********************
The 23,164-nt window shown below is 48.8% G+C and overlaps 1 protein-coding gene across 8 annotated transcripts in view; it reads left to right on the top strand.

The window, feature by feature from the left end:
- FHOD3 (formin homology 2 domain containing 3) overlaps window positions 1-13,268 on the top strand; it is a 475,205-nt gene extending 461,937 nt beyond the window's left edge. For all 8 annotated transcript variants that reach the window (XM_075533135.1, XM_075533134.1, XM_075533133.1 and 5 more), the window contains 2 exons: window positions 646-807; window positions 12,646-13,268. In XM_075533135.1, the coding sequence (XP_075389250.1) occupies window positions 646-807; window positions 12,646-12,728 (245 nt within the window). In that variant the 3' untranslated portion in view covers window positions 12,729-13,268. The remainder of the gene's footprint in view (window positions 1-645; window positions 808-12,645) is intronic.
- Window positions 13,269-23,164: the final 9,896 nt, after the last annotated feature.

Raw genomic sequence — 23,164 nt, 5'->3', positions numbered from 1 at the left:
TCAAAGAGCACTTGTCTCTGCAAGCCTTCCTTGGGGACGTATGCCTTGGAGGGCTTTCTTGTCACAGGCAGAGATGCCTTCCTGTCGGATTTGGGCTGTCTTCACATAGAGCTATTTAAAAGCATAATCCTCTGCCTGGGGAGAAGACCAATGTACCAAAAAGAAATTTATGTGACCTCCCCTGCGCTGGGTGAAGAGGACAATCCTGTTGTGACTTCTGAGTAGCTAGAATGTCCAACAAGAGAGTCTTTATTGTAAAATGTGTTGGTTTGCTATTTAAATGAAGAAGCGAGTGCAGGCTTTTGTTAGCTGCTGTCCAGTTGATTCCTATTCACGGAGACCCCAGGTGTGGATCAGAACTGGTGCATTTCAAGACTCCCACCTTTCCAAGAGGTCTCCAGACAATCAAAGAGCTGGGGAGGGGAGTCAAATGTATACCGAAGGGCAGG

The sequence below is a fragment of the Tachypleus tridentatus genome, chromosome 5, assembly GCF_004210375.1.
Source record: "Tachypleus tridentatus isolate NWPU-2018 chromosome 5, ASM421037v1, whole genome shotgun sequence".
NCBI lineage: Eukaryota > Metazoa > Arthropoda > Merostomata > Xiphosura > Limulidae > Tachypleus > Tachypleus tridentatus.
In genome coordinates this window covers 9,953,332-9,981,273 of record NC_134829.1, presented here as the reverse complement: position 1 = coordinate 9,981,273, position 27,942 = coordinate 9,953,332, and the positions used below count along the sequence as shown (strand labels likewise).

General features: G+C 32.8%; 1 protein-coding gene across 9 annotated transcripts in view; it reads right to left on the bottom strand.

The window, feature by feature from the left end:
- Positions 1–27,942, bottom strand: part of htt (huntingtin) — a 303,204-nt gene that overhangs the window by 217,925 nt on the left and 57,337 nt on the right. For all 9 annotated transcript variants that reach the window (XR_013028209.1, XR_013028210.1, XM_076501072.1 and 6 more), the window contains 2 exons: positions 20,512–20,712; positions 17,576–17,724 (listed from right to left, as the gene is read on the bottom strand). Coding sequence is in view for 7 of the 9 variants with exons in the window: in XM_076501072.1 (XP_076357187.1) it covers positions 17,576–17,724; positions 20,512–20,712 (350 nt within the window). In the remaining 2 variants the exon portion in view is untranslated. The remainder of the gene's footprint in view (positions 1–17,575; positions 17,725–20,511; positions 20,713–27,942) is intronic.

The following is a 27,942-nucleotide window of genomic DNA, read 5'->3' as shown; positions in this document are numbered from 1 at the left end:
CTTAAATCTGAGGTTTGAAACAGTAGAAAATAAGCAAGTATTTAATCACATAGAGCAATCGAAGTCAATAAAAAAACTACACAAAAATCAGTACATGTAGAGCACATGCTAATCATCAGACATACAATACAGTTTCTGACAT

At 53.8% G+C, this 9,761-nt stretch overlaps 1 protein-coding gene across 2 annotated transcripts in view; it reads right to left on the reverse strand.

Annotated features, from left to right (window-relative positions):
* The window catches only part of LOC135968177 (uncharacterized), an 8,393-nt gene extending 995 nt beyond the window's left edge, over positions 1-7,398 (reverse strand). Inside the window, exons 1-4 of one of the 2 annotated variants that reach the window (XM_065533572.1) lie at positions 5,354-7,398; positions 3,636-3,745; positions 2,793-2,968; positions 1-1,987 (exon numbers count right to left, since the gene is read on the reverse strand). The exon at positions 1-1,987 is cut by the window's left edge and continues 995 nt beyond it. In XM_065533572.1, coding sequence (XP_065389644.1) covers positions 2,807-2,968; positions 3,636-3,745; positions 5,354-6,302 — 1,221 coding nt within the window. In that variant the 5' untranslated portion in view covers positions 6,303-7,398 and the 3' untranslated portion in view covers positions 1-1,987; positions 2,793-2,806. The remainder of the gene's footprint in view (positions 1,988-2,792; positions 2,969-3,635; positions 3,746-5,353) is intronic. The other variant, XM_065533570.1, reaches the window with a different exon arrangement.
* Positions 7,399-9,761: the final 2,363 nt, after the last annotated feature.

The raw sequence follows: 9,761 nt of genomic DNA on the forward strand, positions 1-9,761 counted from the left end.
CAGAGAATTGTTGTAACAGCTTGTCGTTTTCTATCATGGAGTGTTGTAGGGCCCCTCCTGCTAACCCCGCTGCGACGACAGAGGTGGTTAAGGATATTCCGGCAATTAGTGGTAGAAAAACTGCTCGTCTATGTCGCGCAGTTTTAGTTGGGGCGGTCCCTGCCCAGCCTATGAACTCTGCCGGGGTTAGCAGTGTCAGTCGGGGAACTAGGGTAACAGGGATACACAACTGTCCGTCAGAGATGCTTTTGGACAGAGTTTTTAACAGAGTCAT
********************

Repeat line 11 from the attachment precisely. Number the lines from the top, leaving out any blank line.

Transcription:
General features: G+C 32.8%; 1 protein-coding gene across 9 annotated transcripts in view; it reads right to left on the bottom strand.